The testimony of Moses Luzinda the Managing Director of the Plaintiff is that the Plaintiff was prequalified to service, repair and fit new spare parts on the Defendant’s motor vehicles. Up to the year 2012, the Plaintiff serviced, repaired and fitted new spare parts on the motor vehicles of the Defendant. He testified that the Defendant would sometimes and if there was no urgency issue a Local Purchase Order to the Plaintiff for the repairs of any other works to be done on its motor vehicles and call the Plaintiff to collect it for repairs or send it with one of the Defendant’s drivers to the Plaintiff’s garage. By November 2011 a sum of Uganda shillings 308,702,438/= was due and owing to the Plaintiff from the Defendant. When the Plaintiff demanded for payment, the Defendant failed to pay. Subsequently the Plaintiff on 9 August 2012 served on the Defendant a statutory notice of intention to sue. On 21 June 2012 the Plaintiff filed this suit against the Defendant under summary procedure. On 6 July 2012 the Defendant filed an application for leave to defend the suit. Pursuant to advice from the court to explore the possibility of an out of court settlement, the parties filed a consent order for the Defendant to file a defence on the terms that costs of the application would be in the cause. Finally during reconciliation meetings between the Plaintiff and the Defendants officials in July, August and September 2012, it was agreed that the Defendant owed the Plaintiff a sum of Uganda shillings 250,730,438/= which the Defendant agreed to pay. However subsequent to the agreement, the Defendant again refused to honour its obligation whereupon the Plaintiff amended its plaint to claim the sum agreed upon during the reconciliation meetings. The Defendant unilaterally and in breach of the agreement during the reconciliation meetings, revised the sum payable to Uganda shillings 147,705,214/= as a full and final payment. In December 2012, the Defendant paid to the Plaintiff a sum of Uganda shillings 147,795,214/=. The Plaintiff was dissatisfied with the part payment and demanded for interest, damages and costs of the suit. The matter was then referred to the court annexed mediator whereupon the Plaintiff agreed to forfeit a sum of Uganda shillings 19,962,964/= for repairs that had been done without LPO's (Local Purchase Orders). The Defendant agreed again to pay an additional sum of Uganda shillings 51,389,709/=. PW1 testified about what was agreed during the mediation meetings which facts are inadmissible since no consent judgment was signed by the parties pursuant to the mediation hearings. Consequently PW1 maintained that the Plaintiff was greatly inconvenienced by the behaviour of the Defendant. He further testified that the current commercial rate of interest is 23% per annum. PW1 prayed for interest on the total claim of Uganda shillings 199,184,920/= from 1 January 2012 until payment. He further prayed that the sum of Uganda shillings 147,705,214 is subtracted from the final total amount.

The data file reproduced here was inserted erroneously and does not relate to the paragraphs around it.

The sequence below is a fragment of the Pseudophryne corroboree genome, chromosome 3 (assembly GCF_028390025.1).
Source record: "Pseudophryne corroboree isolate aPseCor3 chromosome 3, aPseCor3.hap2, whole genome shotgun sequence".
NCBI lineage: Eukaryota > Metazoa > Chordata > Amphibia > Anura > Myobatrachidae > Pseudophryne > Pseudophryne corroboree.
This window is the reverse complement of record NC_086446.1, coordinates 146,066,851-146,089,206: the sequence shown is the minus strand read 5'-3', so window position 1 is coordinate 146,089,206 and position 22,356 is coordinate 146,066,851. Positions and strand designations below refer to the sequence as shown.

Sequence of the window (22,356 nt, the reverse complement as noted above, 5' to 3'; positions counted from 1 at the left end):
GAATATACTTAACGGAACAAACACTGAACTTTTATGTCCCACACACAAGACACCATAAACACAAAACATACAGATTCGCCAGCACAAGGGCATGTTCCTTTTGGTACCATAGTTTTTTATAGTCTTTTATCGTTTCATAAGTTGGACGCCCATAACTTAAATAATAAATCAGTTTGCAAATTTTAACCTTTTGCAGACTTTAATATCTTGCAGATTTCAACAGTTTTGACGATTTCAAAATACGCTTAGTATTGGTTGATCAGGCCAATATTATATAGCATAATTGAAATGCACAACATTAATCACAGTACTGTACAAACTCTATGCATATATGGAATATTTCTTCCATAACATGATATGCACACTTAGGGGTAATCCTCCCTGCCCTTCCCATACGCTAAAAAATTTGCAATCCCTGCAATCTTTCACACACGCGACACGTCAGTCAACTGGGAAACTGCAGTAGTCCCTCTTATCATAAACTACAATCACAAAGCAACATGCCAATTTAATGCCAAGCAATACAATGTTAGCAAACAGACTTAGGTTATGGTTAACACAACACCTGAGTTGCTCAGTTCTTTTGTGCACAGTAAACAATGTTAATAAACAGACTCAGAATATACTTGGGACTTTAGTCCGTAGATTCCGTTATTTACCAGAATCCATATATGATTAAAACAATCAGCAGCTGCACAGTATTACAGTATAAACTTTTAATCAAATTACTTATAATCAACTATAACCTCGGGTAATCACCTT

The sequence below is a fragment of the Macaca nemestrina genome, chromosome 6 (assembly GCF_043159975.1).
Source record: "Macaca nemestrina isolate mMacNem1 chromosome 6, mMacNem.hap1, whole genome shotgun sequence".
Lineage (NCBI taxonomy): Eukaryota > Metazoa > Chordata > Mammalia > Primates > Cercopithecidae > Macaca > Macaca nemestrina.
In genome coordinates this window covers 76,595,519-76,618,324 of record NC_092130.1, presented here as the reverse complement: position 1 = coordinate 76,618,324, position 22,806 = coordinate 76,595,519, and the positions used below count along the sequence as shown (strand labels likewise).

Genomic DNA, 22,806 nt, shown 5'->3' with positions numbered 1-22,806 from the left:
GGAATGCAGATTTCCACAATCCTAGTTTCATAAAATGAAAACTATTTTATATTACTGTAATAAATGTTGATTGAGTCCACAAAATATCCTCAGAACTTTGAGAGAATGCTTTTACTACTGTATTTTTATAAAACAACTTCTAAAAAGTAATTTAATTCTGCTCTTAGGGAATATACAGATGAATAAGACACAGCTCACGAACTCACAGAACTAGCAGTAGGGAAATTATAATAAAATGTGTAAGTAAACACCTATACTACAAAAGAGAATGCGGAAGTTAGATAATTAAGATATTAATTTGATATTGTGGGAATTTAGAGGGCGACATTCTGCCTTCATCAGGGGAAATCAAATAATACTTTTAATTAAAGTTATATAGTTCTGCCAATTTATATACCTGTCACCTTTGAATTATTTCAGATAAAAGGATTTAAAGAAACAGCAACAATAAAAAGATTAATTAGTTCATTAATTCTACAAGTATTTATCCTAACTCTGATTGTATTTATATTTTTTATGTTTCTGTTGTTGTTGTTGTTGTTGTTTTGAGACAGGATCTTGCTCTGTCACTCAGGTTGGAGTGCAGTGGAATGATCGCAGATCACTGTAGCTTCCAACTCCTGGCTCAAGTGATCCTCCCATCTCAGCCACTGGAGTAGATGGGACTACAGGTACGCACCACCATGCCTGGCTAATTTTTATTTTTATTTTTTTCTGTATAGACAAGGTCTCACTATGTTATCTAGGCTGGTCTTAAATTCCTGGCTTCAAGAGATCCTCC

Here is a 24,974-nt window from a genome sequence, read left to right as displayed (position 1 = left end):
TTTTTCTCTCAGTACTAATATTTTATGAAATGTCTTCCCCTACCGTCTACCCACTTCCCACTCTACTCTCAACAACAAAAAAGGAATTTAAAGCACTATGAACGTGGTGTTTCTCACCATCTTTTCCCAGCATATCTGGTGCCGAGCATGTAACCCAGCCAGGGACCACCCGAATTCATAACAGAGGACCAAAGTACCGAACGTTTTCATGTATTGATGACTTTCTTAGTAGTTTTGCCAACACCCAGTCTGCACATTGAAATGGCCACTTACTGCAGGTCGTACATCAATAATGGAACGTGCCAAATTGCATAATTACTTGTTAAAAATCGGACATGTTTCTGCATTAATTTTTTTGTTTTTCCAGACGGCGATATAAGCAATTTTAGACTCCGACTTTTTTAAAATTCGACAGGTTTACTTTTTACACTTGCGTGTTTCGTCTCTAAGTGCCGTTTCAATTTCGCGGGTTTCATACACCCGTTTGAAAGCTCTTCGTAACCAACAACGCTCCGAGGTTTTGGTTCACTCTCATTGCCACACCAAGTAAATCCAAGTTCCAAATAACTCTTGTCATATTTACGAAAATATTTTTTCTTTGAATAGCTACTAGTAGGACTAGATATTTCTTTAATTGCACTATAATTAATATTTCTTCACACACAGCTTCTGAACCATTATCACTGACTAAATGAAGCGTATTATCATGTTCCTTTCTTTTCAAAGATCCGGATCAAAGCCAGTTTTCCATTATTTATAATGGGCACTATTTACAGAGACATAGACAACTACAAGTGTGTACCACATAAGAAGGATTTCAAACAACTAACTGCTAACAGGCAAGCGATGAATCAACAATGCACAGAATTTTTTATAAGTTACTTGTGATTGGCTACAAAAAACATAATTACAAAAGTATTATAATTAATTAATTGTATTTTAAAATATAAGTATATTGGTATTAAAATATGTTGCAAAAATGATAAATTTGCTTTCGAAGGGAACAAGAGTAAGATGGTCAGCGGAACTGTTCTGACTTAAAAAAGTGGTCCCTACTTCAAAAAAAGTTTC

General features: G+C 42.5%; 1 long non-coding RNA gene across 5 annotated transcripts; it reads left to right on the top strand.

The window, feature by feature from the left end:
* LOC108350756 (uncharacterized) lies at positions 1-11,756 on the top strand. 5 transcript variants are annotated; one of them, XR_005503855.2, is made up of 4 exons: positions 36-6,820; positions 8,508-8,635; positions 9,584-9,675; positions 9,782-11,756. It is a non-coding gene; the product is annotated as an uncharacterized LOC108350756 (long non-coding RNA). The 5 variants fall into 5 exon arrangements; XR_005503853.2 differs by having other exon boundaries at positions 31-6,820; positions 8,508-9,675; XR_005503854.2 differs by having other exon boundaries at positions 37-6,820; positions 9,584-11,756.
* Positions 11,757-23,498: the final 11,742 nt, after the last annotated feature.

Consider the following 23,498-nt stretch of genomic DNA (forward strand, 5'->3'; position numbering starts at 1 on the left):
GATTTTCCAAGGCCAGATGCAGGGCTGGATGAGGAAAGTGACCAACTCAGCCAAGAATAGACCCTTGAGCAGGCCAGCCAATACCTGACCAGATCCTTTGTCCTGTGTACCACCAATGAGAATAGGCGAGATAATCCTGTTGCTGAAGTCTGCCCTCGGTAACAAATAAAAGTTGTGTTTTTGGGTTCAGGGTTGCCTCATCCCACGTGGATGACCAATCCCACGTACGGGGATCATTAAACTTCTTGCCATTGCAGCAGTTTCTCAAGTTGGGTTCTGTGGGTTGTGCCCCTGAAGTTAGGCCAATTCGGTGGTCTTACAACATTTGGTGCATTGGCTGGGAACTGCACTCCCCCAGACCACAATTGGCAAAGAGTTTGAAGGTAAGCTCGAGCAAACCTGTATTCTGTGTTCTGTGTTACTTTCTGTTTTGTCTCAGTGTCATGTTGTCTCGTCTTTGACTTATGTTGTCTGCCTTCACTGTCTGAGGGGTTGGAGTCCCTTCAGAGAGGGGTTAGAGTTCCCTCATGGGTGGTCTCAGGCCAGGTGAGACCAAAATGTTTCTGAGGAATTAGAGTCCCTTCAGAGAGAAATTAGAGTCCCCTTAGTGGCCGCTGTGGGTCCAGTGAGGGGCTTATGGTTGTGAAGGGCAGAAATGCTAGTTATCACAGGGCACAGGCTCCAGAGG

I am satisfied that Uganda shillings 147,705,214/= was paid in December 2012 after the filing of the suit. The Plaintiff would be entitled to reasonable interest from 1 January 2012 until when the Plaintiff was paid in December 2012 being a period of about one year. Interest is awarded at the rate of 21% per annum on the sum of Uganda shillings 147,705,214/= for one year only.
The sum which remained unpaid was the sum of Uganda shillings 51,389,706/=. Interest is awarded on the sum at 21% per annum from 1 January 2012 until payment in full.
As far as the claim for general damages is concerned the general rule is that an award of interest is normally compensatory in claims for money. The statement of common law is found in Halsbury's laws of England fourth edition reissue volume 12 (1) paragraph 1063 thereof at page 484 and is to the effect that upon breach of a contract to pay money due, the amount recoverable is normally limited to the amount of the debt together with such interests from the time when it became payable under the contract or as the court may allow.
The Plaintiff additionally claims general damages and has the burden of proving on the balance of probabilities that damages are the natural or probable cause of the breach beyond the claim for interest which has been awarded and is meant to be compensatory in that respect.
As far as general damages are concerned, the general principle for the guidance of court in the award of damages is laid down by the East African Court of Appeal in the case of Dharamshi vs. Karsan  1 EA 41 and is the common law doctrine of restitutio in integrum. It is the principle that the Plaintiff should be restored as nearly as possible to a position he or she would have been had the injury or breach complained of not occurred. In this particular case the only breach is the failure to pay the money due when it was due. I.e. money was due in November 2011. This principle is stated in Halsbury's laws of England fourth edition reissue volume 12 in its definition of general damages as those damages which will be presumed to be the natural or probable consequence of the wrong complained of; with the result that the Plaintiff is required only to assert that such damage has been suffered.
The Plaintiff’s unchallenged testimony was that it had borrowed money from creditors and was therefore is required to pay interest. The Plaintiff suffered damages but the extent of the damages suffered was not proved. General damages would only be awarded on the ground of being the probable consequence of borrowing money to provide services to the Defendant. Borrowing money to provide services is a probable fact. The award of interest restores the Plaintiff to a position of capacity to pay its creditors on monies borrowed. However that implies that any damages incurred by the Plaintiff for non use of the claimed money beyond the interest of 21% awarded on the principal sum claimed is not factored in. In the premises the Plaintiff will be awarded general damages representing 14% of the claim of shillings 199,184,920/- and in the premises the Plaintiff is awarded a sum of Uganda shillings 27,885,888/= as general damages.
The Plaintiff is additionally awarded interest on the general damages from the date of judgment till payment in full at the rate of 14% per annum.
As far as the claim for costs is concerned, costs follow the event and the Plaintiff is awarded costs of this suit.
Judgment delivered in open court the 30th of May 2014
Christopher Madrama Izama
Judgment delivered in the presence of:
Counsel Cranmer Tayebwa for the Plaintiff
Counsel Joseph Okwalinga for the Defendant
Charles Okuni: Court Clerk
Christopher Madrama Izama
30th May 2014